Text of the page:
Greenpeace is down $5.2 million thanks to an employee who used the environmental group's cash to gamble on currency markets. The worker wasn't acting for his own gain, but his reckless move left the group with a record loss after the euro strengthened instead of weakening as he had predicted, reports the AP. "Every indication is, this was done with the best of intentions but not the best of judgment," a Greenpeace spokesman says. The group's finance director says Greenpeace is not in the habit of making investments or speculating, but it is highly exposed to currency fluctations and takes out exchange contracts to protect its assets.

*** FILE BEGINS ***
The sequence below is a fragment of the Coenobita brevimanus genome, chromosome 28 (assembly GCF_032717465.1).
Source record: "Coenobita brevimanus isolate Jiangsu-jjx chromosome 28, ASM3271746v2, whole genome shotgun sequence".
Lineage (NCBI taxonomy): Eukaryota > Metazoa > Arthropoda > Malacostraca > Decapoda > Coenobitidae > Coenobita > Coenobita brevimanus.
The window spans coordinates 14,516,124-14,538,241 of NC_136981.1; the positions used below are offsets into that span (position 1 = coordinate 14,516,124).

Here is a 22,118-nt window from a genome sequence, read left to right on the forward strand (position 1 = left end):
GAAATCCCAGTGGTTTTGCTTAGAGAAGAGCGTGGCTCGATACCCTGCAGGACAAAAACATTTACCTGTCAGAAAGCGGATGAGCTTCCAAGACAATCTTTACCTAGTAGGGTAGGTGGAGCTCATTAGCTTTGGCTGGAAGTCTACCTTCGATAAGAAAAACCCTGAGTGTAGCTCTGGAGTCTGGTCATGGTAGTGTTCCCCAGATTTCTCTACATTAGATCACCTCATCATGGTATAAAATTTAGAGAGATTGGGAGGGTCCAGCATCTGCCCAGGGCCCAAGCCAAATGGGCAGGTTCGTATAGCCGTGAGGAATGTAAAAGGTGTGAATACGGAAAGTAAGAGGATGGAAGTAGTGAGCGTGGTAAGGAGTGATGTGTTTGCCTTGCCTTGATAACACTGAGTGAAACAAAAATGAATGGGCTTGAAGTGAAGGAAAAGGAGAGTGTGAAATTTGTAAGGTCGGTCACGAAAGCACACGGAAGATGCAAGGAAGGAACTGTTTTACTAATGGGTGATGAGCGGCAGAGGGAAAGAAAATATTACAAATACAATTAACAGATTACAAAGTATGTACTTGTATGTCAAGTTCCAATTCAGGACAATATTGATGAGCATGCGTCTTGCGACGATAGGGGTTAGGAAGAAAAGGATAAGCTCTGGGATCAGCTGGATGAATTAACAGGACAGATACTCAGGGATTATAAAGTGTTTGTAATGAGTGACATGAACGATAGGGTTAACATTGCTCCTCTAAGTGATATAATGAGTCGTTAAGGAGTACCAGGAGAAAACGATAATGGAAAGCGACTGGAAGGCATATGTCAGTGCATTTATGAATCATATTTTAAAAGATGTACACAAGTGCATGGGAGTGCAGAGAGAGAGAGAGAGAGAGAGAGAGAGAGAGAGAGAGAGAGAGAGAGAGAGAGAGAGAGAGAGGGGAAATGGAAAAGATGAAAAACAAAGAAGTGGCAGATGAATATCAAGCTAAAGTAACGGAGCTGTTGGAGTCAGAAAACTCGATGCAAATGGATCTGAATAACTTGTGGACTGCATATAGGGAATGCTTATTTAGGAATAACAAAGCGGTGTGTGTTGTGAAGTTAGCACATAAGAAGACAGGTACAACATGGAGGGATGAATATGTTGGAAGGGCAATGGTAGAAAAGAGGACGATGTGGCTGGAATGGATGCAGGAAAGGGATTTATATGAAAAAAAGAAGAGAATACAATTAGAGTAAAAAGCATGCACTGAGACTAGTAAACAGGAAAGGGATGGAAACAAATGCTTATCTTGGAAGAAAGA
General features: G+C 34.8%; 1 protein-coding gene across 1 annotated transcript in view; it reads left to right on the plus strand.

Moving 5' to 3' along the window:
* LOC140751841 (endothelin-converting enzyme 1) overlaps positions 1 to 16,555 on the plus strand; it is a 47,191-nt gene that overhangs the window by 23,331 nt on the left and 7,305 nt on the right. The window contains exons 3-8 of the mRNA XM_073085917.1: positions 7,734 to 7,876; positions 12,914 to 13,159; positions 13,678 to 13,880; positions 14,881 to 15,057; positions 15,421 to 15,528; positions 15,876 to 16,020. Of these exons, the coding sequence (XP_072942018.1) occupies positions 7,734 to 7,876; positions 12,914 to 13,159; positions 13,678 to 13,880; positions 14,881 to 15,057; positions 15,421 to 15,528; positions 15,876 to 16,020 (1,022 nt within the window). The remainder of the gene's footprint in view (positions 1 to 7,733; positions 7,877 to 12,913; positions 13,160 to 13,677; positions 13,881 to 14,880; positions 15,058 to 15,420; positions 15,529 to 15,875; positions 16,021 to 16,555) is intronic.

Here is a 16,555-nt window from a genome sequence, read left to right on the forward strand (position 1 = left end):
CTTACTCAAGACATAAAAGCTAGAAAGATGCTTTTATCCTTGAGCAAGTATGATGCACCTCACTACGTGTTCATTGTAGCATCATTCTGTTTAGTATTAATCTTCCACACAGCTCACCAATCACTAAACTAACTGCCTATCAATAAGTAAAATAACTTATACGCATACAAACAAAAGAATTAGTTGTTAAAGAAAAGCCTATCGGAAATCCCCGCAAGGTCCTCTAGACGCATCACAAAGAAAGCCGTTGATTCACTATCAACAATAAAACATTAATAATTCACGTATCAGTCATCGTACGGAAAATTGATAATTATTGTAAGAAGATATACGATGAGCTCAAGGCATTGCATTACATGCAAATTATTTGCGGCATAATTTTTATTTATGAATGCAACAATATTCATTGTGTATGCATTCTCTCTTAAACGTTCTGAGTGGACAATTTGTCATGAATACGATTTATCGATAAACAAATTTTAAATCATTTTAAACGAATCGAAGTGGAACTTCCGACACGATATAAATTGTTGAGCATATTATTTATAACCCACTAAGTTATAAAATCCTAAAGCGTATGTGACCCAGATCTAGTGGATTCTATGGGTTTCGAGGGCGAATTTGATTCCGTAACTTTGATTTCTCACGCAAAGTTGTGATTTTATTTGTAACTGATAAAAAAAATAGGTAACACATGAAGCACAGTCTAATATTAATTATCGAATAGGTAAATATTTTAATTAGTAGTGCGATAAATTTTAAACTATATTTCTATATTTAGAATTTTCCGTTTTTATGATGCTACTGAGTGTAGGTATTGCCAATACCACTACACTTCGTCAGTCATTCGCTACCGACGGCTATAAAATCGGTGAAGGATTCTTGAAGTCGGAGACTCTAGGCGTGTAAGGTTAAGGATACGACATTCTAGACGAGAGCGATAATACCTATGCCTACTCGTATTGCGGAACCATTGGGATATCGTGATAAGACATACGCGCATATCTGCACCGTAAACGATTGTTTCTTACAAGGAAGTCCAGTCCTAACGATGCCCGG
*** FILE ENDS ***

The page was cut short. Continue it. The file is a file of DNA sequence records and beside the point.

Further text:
The worker involved has been fired and Greenpeace has issued a statement apologizing to supporters and stressing that "every possible action is being taken to avoid the possibility of such a loss ever occurring again." The group says none of its current campaigns have been affected, but since 90% of Greenpeace's funding comes from small donations of $150 or less, the damage to the trust of supporters may be its biggest loss from the financial blunder, the Guardian finds.